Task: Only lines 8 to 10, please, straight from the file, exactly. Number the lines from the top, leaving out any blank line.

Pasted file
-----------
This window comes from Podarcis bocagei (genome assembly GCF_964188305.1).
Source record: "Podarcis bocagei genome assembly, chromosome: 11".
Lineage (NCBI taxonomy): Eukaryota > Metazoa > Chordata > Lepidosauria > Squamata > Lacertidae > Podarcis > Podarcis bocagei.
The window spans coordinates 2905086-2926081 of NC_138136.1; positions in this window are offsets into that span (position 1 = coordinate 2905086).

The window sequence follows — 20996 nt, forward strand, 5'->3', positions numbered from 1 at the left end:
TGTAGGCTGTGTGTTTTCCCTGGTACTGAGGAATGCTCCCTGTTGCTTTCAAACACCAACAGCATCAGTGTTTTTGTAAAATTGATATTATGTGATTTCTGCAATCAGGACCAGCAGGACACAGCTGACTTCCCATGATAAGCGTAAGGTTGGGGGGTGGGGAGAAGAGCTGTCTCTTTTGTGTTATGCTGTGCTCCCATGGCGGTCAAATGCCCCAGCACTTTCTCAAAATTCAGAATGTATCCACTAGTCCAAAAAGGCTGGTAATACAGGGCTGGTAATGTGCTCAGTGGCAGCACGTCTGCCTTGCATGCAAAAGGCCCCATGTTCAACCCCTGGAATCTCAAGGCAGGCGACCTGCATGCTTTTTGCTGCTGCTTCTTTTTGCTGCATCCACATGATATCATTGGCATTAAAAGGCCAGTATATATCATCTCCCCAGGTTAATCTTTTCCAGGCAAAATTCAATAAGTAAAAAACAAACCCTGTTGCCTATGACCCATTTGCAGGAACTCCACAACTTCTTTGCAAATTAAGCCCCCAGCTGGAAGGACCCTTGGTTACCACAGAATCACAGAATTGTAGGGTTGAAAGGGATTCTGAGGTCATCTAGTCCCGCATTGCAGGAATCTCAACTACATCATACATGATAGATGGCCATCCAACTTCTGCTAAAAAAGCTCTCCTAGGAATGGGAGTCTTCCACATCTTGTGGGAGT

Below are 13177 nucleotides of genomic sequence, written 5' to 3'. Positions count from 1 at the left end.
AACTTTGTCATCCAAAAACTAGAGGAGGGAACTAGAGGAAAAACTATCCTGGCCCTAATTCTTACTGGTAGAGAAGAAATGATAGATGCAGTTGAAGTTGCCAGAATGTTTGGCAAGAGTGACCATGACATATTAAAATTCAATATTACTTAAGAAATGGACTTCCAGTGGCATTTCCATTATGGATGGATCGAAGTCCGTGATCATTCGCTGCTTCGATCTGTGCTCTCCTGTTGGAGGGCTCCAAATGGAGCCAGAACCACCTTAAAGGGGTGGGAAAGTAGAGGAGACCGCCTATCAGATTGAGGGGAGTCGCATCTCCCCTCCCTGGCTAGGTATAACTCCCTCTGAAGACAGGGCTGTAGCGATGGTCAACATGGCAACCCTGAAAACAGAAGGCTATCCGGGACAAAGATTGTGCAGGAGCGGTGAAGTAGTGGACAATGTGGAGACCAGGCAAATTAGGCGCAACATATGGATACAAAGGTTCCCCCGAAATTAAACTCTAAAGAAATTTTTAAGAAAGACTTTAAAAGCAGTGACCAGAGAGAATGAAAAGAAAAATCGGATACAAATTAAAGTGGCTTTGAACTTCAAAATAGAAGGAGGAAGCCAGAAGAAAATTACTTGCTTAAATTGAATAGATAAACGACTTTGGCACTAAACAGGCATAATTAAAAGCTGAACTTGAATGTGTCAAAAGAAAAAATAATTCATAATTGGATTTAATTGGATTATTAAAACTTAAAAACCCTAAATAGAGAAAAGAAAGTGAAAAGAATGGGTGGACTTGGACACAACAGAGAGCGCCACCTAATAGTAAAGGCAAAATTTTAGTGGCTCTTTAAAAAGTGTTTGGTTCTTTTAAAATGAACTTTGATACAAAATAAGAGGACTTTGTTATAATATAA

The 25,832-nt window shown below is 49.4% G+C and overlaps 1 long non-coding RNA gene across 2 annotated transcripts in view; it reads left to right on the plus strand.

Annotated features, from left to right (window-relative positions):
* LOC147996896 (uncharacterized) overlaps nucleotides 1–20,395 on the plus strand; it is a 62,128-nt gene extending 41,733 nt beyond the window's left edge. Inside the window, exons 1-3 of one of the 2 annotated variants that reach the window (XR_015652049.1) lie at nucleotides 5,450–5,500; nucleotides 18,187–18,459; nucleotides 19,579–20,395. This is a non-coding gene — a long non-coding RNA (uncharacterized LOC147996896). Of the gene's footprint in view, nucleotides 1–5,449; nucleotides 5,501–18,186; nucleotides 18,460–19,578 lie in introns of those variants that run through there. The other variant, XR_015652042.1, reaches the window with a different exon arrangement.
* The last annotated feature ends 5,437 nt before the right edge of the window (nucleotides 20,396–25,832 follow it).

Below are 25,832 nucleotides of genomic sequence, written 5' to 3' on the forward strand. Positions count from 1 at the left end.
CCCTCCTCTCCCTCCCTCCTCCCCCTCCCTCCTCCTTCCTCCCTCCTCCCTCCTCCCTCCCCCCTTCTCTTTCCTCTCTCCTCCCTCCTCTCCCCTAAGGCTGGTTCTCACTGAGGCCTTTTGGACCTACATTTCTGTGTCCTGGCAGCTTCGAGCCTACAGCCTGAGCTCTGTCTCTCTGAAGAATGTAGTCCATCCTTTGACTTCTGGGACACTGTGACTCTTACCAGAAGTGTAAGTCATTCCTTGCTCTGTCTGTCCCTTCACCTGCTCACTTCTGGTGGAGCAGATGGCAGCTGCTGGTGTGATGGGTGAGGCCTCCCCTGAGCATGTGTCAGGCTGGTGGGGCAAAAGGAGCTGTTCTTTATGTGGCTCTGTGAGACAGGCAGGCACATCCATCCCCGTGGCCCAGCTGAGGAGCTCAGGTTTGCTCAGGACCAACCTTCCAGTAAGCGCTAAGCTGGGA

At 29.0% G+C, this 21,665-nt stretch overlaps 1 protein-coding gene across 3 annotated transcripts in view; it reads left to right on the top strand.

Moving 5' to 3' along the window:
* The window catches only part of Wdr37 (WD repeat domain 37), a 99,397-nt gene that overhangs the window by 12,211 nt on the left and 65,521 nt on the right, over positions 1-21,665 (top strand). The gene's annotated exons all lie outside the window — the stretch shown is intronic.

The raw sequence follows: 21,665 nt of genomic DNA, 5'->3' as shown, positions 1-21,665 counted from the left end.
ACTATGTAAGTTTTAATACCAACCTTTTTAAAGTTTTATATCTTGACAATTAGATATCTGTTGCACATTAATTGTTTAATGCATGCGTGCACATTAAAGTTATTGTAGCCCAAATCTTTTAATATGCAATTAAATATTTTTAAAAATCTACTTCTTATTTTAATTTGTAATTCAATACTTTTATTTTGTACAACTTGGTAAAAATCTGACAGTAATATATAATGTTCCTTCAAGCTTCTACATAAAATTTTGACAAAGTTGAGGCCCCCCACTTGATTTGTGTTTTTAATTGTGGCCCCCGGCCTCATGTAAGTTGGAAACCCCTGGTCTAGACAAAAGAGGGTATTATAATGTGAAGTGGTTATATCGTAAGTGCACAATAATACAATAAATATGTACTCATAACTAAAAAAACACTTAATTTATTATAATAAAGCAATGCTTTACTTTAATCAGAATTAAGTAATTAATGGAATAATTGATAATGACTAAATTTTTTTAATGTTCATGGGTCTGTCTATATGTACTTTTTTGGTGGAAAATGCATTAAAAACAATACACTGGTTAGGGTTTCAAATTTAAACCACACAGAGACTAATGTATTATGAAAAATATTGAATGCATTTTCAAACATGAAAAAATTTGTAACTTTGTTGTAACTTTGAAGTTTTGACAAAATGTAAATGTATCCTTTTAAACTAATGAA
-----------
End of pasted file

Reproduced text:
AACTTTGTCATCCAAAAACTAGAGGAGGGAACTAGAGGAAAAACTATCCTGGCCCTAATTCTTACTGGTAGAGAAGAAATGATAGATGCAGTTGAAGTTGCCAGAATGTTTGGCAAGAGTGACCATGACATATTAAAATTCAATATTACTTAAGAAATGGACTTCCAGTGGCATTTCCATTATGGATGGATCGAAGTCCGTGATCATTCGCTGCTTCGATCTGTGCTCTCCTGTTGGAGGGCTCCAAATGGAGCCAGAACCACCTTAAAGGGGTGGGAAAGTAGAGGAGACCGCCTATCAGATTGAGGGGAGTCGCATCTCCCCTCCCTGGCTAGGTATAACTCCCTCTGAAGACAGGGCTGTAGCGATGGTCAACATGGCAACCCTGAAAACAGAAGGCTATCCGGGACAAAGATTGTGCAGGAGCGGTGAAGTAGTGGACAATGTGGAGACCAGGCAAATTAGGCGCAACATATGGATACAAAGGTTCCCCCGAAATTAAACTCTAAAGAAATTTTTAAGAAAGACTTTAAAAGCAGTGACCAGAGAGAATGAAAAGAAAAATCGGATACAAATTAAAGTGGCTTTGAACTTCAAAATAGAAGGAGGAAGCCAGAAGAAAATTACTTGCTTAAATTGAATAGATAAACGACTTTGGCACTAAACAGGCATAATTAAAAGCTGAACTTGAATGTGTCAAAAGAAAAAATAATTCATAATTGGATTTAATTGGATTATTAAAACTTAAAAACCCTAAATAGAGAAAAGAAAGTGAAAAGAATGGGTGGACTTGGACACAACAGAGAGCGCCACCTAATAGTAAAGGCAAAATTTTAGTGGCTCTTTAAAAAGTGTTTGGTTCTTTTAAAATGAACTTTGATACAAAATAAGAGGACTTTGTTATAATATAA

The 25,832-nt window shown below is 49.4% G+C and overlaps 1 long non-coding RNA gene across 2 annotated transcripts in view; it reads left to right on the plus strand.

Annotated features, from left to right (window-relative positions):